Mike Tyson, Joe Louis, Sugar Ray Robinson—they were all great boxers, and they all went broke at one point.
If they had followed George Foreman’s business philosophy outside the ring, they might have held on to their money. The two-time former champ, now a preacher and, still, a pitchman, says it’s simple: he doesn’t turn down an opportunity to earn money, no matter the size of the check.
As part of the ongoing Pro-Files series with Fortune, SI.com sat down with Foreman in his home in Huffman, Tx., just outside of Houston. A conversation about earning a living after sports naturally led to questions about young boxers today, and Foreman had a good deal to say about everything from Floyd Mayweather to football.
What follows is an edited transcript.
SI.com: Boxing purses have certainly changed since your time. Floyd Mayweather gets more than $50 million from one fight.
George Foreman: The greatest curse in the world is for an athlete to get $50 million for an event. Money has to be spent. You only earn it to spend it. You can’t save it, not in America. It is not made to be saved.
Athletes today, they’ve been accustomed to making millions a year, so then when someone says, "Come out here and do this thing" and they say, "Well, how much?" And the offer is $15,000. The athlete says, "WHAT?!" And they don’t know, you gotta keep earning. It doesn’t matter how much. Otherwise you're going to retire and die.
I didn’t like boxing. I never liked boxing. I hated it. I hated that I had to hit to make my living. I had to come back into boxing because I stopped earning.
I remember, when I left boxing the first time [in 1977], I was getting a million for a fight. I could do one of those every six weeks. The second time [starting in 1987], I was getting offered like $5,000 to fight. And one fight I did at the Hitchin Post in Springfield, Mo., I think I got like $2,000. But I didn’t mind, because you just keep on earning.
At this time, guys like Tyson were making millions. And I’m making $2,000. But I was a sure bet to bring people in. And the purses kept going up. And finally I was offered $12.5 million to fight Evander Holyfield in 1991. I lost that fight, but here I had $12.5 million. Back in business.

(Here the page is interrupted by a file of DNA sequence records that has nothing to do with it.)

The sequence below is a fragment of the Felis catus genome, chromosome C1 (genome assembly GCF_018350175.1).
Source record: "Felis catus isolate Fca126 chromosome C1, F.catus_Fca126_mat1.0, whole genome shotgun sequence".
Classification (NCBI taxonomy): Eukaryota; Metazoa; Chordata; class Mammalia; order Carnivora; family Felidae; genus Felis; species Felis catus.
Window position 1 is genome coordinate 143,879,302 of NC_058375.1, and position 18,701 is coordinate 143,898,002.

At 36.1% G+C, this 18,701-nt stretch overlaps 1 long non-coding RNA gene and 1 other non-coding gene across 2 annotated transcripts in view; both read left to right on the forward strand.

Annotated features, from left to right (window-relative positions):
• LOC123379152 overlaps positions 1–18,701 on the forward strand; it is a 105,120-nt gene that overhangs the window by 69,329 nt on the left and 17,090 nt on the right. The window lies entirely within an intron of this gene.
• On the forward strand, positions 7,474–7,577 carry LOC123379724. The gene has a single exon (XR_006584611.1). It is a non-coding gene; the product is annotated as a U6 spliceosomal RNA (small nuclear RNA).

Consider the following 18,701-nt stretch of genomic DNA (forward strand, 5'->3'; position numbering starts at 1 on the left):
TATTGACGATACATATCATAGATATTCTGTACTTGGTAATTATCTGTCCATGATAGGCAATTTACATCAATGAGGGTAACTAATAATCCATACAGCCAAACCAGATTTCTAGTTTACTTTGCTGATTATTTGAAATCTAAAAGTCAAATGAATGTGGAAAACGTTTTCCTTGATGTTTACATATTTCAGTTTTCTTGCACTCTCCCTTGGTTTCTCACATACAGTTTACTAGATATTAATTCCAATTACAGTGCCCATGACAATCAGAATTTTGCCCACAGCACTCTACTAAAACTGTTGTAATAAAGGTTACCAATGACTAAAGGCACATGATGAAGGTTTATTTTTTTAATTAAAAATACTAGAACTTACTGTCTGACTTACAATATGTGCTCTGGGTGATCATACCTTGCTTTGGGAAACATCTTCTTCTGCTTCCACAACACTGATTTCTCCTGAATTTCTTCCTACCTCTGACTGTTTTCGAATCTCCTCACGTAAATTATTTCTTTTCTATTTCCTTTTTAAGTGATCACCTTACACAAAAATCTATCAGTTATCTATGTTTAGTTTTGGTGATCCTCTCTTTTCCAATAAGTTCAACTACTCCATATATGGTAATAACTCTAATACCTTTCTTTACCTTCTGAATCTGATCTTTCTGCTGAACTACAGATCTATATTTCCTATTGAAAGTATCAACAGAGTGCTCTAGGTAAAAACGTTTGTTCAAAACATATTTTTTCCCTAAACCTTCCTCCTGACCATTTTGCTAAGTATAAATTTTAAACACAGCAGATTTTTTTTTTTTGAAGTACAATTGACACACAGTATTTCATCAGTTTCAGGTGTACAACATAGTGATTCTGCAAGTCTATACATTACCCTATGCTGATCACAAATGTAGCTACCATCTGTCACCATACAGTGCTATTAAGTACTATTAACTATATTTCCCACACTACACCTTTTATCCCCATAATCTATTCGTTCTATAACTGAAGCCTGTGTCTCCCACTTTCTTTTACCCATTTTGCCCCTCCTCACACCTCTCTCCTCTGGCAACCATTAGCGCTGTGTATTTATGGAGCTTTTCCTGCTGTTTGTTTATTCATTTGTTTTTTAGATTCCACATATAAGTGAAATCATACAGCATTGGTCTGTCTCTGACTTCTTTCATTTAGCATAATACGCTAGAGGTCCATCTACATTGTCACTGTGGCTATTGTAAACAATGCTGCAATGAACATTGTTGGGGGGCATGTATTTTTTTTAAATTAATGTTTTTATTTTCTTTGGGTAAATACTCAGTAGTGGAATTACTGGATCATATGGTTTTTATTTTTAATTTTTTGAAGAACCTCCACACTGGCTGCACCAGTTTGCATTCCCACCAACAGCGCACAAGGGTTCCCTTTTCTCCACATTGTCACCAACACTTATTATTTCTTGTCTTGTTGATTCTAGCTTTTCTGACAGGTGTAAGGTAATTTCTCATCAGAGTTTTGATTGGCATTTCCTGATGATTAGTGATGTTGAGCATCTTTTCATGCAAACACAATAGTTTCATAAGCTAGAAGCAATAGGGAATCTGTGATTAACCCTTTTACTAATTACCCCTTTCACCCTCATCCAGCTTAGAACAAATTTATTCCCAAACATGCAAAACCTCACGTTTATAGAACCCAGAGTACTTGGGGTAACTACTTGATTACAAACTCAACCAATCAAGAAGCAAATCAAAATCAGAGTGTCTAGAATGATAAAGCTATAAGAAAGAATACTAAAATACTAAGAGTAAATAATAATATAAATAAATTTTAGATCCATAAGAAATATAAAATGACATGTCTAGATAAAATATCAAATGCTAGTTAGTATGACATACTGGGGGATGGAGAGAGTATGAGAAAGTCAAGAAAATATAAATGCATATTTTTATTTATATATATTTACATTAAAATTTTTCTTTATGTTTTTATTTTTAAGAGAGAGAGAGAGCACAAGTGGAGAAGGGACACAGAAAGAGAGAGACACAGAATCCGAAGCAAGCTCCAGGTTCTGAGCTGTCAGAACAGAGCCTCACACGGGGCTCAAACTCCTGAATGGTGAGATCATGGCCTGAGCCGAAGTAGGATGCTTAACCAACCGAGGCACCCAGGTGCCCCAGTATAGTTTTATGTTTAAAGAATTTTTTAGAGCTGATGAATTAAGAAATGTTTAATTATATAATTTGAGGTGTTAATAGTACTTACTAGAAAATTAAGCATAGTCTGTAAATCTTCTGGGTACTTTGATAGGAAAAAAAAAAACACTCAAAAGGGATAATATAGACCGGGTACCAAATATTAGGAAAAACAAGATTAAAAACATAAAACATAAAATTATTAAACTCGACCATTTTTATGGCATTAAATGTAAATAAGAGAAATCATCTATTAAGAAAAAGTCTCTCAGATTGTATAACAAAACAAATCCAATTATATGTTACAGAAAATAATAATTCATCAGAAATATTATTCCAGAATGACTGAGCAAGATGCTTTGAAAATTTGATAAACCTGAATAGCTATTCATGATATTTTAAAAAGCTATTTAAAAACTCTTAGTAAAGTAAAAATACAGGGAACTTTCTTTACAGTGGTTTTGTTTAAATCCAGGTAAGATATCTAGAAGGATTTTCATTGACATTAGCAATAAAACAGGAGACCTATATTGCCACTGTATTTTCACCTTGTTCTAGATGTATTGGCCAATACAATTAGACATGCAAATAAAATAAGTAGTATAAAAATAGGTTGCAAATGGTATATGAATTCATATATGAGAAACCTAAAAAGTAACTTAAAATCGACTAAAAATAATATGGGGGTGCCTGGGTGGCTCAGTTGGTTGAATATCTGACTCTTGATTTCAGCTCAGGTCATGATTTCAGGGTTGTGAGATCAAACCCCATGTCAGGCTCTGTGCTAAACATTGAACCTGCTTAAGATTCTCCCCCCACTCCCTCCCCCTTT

There are so many athletes who are literally walking dead now. Only because they don’t earn.
And athletes also spend a lot, right? They buy cars, or fancy houses…
Sonny Liston once said to me, when we were really young, "One day I’m going to get me a Rolls Royce." The thing about a Rolls Royce is it’s supposed to be a great car. People aspire to have one.
So finally in 1972 I bought my first Rolls Royce. And…everything was wrong with that thing. It was the worst purchase. And I… [whispering] I kept it a secret. Because you don’t tell anybody that the Rolls Royce is the worst car—worst brakes, worst everything. And that’s the same with having your $50 million in the bank, because everybody’s always weaseling trying to steal your money.
So, what’s a better car?
A ’77 Volkswagen Beetle, that is pound for pound the best car you can get. If you took all my cars [Foreman has 35 of them, including a Maybach, Tesla and Ferrari, in his garage], that one you’d have to leave me. Because it works. You can have all the rest.
I don’t think you’d see Mayweather in a Beetle.
No, because he probably doesn’t know a thing about a Beetle. He’s probably in the worst thing you can drive.
Do you mentor young boxers on how to manage their money, or have any come to you for guidance on that?
Yes, and I tell them to smile. I’m always joking with young boxers, I try to get them out of that seriousness and get them to laugh at themselves.
I remember Oscar de la Hoya, he was a great fighter, but he would get in the ring and be so serious. And I’d tell him, just smile. And he did, and he got very marketable.
I used to pull Mayweather off to the side and say the same thing. I’d say, "Come on now. Just try to smile." As long as I was around HBO, when I was doing ringside, I kept that on them. But then I left, and when I left, after 13 years, those guys kind of went wild again.
They’ll all tell you that’s true, that I told them to just enjoy themselves. Because the ride will be over. You think it’s a grind and a serious job, and you have to act like you have a grudge, but it’s a great chance to smile and be famous and sign autographs. And it’s short. Someone will replace you soon enough.
What are your thoughts on Mayweather?
You know, there’s always a star. And I’ve seen so many of them come and go. Some last a long time, but they all go. And when they’re on top, they all have this attitude, and their attitude showcases their generation. But when they trip and go, well, that’s the end of that generation. And them. If you know what I mean.
Things haven’t changed, the world always just looks for a temporary standard bearer of who we are. He’ll pass. They all come and go.
Wouldn’t it be wonderful if Mayweather could have a transfusion of…Gary Player, or Larry Bird, wouldn’t that be something? Boy, wouldn’t that be nice.